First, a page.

About CaseytheCanadianLesbrarian

Known in some internet circles as Casey the Canadian Lesbrarian, Casey Stepaniuk is a writer and future librarian who holds an MA in English literature and is currently studying for an MLIS in the unceded territory of the Musqueam, Squamish and Tsleil-Waututh First Nations (Vancouver, BC). Topics and activities dear to her heart include cats, bisexuality, libraries, queer (Canadian) literature, running, and drinking tea. She runs the website Casey the Canadian Lesbrarian, where you can find reviews of LGBTQ2IA+ Canadian books, archives of the book advice column Ask Your Friendly Neighbourhood Lesbrarian, and some other queer, bookish stuff. She also writes for Autostraddle, Book Riot and Inside Vancouver. Find her on Twitter: @canlesbrarian. Some of her old reviews, especially the non-Canadian variety, can be found at the Lesbrary.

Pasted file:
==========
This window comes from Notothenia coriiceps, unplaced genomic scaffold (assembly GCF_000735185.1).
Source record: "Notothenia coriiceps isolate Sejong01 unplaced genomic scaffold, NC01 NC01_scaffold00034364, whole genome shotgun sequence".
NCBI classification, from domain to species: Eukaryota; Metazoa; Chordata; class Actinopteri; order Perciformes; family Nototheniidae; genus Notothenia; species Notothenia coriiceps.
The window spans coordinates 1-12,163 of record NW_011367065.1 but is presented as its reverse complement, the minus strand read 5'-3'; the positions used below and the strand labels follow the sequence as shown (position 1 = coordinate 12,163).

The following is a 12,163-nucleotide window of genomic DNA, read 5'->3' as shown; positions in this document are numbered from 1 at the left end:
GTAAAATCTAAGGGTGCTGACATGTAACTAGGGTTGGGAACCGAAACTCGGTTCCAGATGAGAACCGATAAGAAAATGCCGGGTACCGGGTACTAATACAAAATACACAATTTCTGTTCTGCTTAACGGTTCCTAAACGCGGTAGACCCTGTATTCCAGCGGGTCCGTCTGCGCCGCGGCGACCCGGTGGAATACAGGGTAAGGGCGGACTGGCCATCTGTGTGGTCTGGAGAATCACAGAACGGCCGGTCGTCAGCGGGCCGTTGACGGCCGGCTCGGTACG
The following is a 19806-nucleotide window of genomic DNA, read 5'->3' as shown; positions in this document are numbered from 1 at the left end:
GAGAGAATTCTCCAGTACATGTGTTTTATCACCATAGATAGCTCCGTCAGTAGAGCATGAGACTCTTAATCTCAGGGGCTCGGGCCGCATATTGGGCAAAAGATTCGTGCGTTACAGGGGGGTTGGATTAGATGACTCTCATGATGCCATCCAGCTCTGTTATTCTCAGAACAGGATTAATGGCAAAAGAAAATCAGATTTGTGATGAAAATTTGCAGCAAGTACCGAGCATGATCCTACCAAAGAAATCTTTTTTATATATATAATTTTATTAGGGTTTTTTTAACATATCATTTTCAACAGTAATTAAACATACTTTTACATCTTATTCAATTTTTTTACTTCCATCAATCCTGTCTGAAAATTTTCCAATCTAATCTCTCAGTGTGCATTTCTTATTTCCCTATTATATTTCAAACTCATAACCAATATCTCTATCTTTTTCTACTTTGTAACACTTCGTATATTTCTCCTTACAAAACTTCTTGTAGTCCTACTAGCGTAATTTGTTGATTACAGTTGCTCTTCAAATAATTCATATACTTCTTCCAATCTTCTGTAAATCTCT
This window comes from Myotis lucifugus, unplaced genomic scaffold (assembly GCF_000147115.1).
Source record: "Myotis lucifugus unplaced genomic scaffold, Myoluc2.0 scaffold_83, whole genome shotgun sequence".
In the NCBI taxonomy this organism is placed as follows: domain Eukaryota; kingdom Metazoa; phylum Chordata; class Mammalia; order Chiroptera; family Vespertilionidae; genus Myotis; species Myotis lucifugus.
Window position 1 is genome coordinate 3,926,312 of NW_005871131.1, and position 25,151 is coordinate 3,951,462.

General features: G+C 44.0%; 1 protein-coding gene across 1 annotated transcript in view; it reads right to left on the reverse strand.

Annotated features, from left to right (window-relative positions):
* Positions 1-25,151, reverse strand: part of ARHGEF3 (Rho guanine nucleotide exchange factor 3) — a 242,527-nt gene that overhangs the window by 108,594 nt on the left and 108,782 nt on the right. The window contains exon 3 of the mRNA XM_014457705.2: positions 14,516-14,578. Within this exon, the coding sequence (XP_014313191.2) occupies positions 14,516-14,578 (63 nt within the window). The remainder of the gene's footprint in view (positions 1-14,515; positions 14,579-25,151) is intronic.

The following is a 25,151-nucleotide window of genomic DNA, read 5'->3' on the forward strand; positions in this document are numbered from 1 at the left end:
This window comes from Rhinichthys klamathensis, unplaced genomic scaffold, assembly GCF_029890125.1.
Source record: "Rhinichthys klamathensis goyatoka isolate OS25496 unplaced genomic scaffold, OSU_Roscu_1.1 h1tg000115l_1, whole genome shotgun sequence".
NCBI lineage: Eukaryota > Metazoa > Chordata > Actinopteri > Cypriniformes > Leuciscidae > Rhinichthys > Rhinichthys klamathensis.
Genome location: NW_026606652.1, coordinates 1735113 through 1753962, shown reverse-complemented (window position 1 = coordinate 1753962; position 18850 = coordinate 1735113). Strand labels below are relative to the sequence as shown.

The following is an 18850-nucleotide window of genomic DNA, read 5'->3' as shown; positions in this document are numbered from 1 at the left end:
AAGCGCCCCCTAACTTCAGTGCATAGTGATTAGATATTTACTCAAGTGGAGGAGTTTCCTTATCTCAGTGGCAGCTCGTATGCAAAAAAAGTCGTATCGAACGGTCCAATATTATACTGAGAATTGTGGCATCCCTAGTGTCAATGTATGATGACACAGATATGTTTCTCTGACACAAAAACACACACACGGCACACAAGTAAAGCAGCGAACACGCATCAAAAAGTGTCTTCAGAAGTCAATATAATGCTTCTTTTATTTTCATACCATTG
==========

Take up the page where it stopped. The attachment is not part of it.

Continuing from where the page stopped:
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8 Responses to Rachel Rose’s Song & Spectacle Wins the Audre Lorde Award for Lesbian Poetry; Also, Feelings about Alison Bechdel and Jeanettte Winterson

  1. Mary says:

    Good stuff! I’m hoping to use some of your excellent poetry reviews to maybe improve my appreciation of the form. Not sure if it can be done, I may be a hopeless case.

    I wonder if it’s my lack of poetic sensibility that makes me less enthralled with Winterson. Don’t get me wrong, I loved WHY BE HAPPY WHEN YOU COULD BE NORMAL? and I think she’s pretty brilliant, but ARE YOU MY MOTHER? struck me for how Bechdel miraculously layers nuance and complication into her work but somehow uses all that to clarify her intentions. Winterson honestly left me feeling dazzled but held at arms length, with questions I wish she had answered in the book.

    Strikes me as mostly a taste issue, anyway!

    Keep up the good work on this blog, thanks for giving me stuff to think about while I’m at work.